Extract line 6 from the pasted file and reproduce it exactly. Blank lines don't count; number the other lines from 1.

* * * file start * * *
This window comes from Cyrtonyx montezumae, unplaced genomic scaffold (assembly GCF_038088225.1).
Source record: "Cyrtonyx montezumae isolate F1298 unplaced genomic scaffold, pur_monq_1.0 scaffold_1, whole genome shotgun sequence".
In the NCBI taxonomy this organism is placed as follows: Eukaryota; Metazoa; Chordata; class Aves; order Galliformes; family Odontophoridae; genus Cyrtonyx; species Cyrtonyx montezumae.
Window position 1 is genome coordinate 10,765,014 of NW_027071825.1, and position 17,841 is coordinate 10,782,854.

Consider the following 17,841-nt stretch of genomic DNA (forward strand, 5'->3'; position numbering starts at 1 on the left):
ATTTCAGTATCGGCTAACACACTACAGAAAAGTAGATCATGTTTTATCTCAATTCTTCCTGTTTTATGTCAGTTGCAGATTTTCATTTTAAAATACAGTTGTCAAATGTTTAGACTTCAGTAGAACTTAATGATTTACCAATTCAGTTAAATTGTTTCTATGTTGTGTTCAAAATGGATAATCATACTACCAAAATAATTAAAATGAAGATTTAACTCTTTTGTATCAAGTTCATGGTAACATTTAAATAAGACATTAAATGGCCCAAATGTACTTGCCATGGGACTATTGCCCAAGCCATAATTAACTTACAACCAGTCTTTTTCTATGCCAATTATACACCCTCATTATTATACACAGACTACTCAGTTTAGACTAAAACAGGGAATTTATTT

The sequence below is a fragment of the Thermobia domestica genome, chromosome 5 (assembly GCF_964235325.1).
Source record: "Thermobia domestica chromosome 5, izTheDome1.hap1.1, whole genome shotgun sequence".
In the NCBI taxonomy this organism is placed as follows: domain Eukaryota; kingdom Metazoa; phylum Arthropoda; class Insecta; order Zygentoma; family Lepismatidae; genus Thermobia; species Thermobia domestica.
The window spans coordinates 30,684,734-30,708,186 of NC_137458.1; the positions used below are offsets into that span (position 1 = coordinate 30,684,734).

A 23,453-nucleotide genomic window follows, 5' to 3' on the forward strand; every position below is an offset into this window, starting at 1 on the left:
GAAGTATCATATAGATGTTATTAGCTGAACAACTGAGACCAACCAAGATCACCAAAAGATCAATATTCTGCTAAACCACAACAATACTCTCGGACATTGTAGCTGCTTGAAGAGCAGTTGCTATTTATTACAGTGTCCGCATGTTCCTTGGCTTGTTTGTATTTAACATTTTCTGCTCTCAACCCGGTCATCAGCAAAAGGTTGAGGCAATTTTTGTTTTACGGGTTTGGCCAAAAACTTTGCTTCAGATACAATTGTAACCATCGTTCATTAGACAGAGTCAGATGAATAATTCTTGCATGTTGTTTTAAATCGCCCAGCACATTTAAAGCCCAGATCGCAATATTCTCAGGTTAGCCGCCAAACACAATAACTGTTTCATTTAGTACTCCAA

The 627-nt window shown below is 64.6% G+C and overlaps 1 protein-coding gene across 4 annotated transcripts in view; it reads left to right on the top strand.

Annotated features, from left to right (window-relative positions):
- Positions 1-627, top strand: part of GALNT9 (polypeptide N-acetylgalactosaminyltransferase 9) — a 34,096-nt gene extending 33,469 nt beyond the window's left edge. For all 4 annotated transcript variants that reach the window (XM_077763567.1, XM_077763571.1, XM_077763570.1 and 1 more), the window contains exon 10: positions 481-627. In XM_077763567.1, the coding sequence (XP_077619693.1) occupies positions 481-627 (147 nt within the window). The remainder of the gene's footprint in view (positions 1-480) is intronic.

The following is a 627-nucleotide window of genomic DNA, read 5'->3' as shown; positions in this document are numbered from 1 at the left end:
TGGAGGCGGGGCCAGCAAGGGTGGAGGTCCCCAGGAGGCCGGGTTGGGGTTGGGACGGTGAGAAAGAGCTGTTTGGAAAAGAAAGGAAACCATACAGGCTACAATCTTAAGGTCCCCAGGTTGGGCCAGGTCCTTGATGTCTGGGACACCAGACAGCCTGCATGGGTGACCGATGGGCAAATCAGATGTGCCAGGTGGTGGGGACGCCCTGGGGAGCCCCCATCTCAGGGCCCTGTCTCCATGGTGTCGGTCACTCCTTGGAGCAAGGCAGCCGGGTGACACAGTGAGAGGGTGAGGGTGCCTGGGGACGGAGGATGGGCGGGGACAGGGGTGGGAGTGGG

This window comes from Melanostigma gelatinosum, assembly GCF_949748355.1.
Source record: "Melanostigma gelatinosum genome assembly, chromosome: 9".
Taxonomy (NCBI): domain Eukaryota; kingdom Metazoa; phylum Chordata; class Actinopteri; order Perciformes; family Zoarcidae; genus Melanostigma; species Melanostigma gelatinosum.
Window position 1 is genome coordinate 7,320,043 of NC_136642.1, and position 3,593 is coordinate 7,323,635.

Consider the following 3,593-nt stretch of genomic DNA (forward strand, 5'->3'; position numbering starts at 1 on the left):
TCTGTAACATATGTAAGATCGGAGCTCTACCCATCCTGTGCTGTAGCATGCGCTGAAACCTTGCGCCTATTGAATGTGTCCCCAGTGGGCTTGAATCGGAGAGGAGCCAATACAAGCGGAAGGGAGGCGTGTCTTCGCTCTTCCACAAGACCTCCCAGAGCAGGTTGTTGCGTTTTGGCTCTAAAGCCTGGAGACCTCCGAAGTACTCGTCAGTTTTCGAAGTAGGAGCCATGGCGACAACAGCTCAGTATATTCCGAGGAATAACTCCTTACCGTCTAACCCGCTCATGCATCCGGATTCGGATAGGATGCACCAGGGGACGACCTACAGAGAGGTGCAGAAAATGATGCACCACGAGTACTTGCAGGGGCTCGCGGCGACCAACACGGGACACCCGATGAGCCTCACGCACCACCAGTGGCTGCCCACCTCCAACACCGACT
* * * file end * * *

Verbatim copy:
ATTTCAGTATCGGCTAACACACTACAGAAAAGTAGATCATGTTTTATCTCAATTCTTCCTGTTTTATGTCAGTTGCAGATTTTCATTTTAAAATACAGTTGTCAAATGTTTAGACTTCAGTAGAACTTAATGATTTACCAATTCAGTTAAATTGTTTCTATGTTGTGTTCAAAATGGATAATCATACTACCAAAATAATTAAAATGAAGATTTAACTCTTTTGTATCAAGTTCATGGTAACATTTAAATAAGACATTAAATGGCCCAAATGTACTTGCCATGGGACTATTGCCCAAGCCATAATTAACTTACAACCAGTCTTTTTCTATGCCAATTATACACCCTCATTATTATACACAGACTACTCAGTTTAGACTAAAACAGGGAATTTATTT